ELIZABETHTON — Carter County Sheriff Chris Mathes said he will work to get federal investigators on a case in which an elderly woman was scammed out of more than $62,000.
“It becomes a federal crime when telephone lines are used across state lines to commit a crime,” Mathes said. “I have talked with the FBI and they have thousands of cases like this, but because of the amount of money lost, we will ask for federal assistance.”
Mathes said the victim was Dorothy Forbes, 74, who told Sgt. Kenny Cornett about the scam this weekend. Forbes said she had received a phone call in September telling her that she had won $1.5 million from a lottery in Las Vegas.
The caller told Forbes she would have to pay some fees in order to claim her prize. Forbes showed Cornett numerous receipts in which she had either wired money or mailed money to various locations. Cornett reported that the total amount from all the receipts was over $62,000.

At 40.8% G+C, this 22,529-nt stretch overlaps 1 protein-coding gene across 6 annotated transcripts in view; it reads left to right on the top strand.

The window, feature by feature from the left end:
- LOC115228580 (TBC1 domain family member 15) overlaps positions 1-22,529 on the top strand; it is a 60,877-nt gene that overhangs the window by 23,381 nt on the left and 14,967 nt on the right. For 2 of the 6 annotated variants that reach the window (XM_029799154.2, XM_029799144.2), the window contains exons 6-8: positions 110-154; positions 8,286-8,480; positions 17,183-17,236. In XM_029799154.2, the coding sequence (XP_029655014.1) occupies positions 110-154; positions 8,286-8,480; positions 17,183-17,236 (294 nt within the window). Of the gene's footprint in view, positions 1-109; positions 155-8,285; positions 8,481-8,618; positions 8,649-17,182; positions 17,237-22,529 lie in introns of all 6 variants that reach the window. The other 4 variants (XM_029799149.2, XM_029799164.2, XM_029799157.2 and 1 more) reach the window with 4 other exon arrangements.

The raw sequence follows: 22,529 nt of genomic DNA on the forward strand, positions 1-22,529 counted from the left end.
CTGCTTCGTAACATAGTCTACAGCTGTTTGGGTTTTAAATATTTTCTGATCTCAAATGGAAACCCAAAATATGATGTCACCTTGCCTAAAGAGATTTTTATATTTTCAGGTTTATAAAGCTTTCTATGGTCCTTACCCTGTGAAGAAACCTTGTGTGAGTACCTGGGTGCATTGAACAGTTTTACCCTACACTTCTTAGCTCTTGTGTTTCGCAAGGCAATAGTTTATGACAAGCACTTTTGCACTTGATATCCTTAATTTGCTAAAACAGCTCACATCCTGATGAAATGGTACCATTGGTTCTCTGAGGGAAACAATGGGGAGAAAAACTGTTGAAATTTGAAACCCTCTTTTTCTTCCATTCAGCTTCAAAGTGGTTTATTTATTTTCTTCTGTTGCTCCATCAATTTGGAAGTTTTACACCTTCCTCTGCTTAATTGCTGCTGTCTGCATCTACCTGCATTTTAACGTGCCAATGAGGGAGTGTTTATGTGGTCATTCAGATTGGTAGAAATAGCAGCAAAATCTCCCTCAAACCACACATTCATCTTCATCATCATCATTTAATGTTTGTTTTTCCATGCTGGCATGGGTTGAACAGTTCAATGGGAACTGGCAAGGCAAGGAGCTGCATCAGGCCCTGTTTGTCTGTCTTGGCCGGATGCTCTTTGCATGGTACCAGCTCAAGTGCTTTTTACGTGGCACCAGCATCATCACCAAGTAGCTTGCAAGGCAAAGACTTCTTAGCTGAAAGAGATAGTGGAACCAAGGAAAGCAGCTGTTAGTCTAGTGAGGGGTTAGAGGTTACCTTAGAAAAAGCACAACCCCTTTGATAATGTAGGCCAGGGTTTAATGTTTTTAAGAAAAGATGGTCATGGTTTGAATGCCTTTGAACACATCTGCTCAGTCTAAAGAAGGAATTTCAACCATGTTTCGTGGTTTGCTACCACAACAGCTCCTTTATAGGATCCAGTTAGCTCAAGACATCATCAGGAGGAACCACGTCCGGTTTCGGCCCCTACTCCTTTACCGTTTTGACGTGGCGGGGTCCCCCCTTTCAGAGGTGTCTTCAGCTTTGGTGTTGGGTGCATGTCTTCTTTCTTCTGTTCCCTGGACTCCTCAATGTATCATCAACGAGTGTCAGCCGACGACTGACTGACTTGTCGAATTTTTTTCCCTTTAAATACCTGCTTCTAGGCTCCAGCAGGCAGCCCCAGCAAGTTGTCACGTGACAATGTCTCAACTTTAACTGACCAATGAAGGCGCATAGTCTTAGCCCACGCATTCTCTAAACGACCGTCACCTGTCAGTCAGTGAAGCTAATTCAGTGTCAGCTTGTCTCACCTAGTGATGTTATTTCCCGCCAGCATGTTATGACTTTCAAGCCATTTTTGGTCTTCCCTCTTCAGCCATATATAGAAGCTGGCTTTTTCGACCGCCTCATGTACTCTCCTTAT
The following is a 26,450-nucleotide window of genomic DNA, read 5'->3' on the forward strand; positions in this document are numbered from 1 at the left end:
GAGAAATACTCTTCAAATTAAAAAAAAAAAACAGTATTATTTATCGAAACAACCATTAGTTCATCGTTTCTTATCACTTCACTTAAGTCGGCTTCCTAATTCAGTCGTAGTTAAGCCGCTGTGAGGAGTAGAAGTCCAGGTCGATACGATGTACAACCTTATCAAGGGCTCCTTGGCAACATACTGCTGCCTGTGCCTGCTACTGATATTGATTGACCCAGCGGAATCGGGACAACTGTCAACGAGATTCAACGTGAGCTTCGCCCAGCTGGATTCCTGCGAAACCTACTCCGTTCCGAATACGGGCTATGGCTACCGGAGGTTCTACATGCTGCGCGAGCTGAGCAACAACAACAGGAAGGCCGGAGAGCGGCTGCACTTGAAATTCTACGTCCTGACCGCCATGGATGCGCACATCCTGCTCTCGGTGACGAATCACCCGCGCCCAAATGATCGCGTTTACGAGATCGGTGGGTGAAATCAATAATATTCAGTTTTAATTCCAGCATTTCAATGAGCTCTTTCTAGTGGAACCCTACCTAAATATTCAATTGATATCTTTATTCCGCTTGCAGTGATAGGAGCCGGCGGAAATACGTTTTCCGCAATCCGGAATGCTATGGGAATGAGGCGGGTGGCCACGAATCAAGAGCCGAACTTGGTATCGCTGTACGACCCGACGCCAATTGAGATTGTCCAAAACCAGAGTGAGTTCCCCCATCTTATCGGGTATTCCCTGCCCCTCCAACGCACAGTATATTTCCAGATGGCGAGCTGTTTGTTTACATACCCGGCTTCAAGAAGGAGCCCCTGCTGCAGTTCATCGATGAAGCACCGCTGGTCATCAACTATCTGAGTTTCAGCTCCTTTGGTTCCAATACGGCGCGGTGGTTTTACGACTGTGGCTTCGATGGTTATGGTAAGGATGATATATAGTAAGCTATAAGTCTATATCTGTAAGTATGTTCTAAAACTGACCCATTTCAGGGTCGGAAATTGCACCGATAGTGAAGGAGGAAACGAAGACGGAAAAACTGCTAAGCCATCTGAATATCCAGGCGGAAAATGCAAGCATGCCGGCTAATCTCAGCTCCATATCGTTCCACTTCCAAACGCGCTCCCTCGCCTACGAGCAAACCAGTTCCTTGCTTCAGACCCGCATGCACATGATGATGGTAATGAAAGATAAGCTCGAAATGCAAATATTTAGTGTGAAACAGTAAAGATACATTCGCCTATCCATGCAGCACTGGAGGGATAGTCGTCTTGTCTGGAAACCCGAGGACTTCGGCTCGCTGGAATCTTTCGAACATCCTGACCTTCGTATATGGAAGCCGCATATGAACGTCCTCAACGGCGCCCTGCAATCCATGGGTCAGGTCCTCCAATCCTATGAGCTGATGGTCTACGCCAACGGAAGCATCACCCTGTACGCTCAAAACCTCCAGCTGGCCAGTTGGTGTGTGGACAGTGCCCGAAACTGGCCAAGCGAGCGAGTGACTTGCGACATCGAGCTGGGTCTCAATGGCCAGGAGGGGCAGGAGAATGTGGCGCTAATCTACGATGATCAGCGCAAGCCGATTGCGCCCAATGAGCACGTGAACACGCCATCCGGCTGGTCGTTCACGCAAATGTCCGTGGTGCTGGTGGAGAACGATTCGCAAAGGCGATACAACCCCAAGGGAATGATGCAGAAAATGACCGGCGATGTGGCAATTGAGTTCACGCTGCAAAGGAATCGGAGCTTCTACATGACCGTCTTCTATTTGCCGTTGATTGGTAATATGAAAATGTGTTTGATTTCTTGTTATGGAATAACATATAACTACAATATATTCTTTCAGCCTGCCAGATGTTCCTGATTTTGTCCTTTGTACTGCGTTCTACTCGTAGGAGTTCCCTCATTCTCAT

Cornett said Forbes finally realized she was the victim of a scam and reported it to the sheriff’s department.
Cornett said that while he was taking Cornett’s statement at her home on Saturday the phone rang and it was someone claiming to be the FBI and they were investigating. When Cornett got on the line and identified himself, he said the caller hung up.
“These people prey on the elderly,” Mathes said of the scammers. He said he has worked to get the word out to prevent the scams and gets frustrated that victims are still being found.
“I tell everyone that a get rich quick scheme is just that, it is for someone else to get rich off you,” Mathes said. “If it sounds too good to be true, it probably is.”
“I even receive them on my email as sheriff,” Mathes said. He warns everyone to be cautious.
He said one woman called him recently after receiving such a phone call asking for up-front money. Mathes said the woman told the caller that they could trust her, she was such a good friend of the sheriff that he would be there to welcome them when they brought her the prize. She said they hung up immediately.
Mathes said any caller who would not give a call back number or address should be treated with suspicion.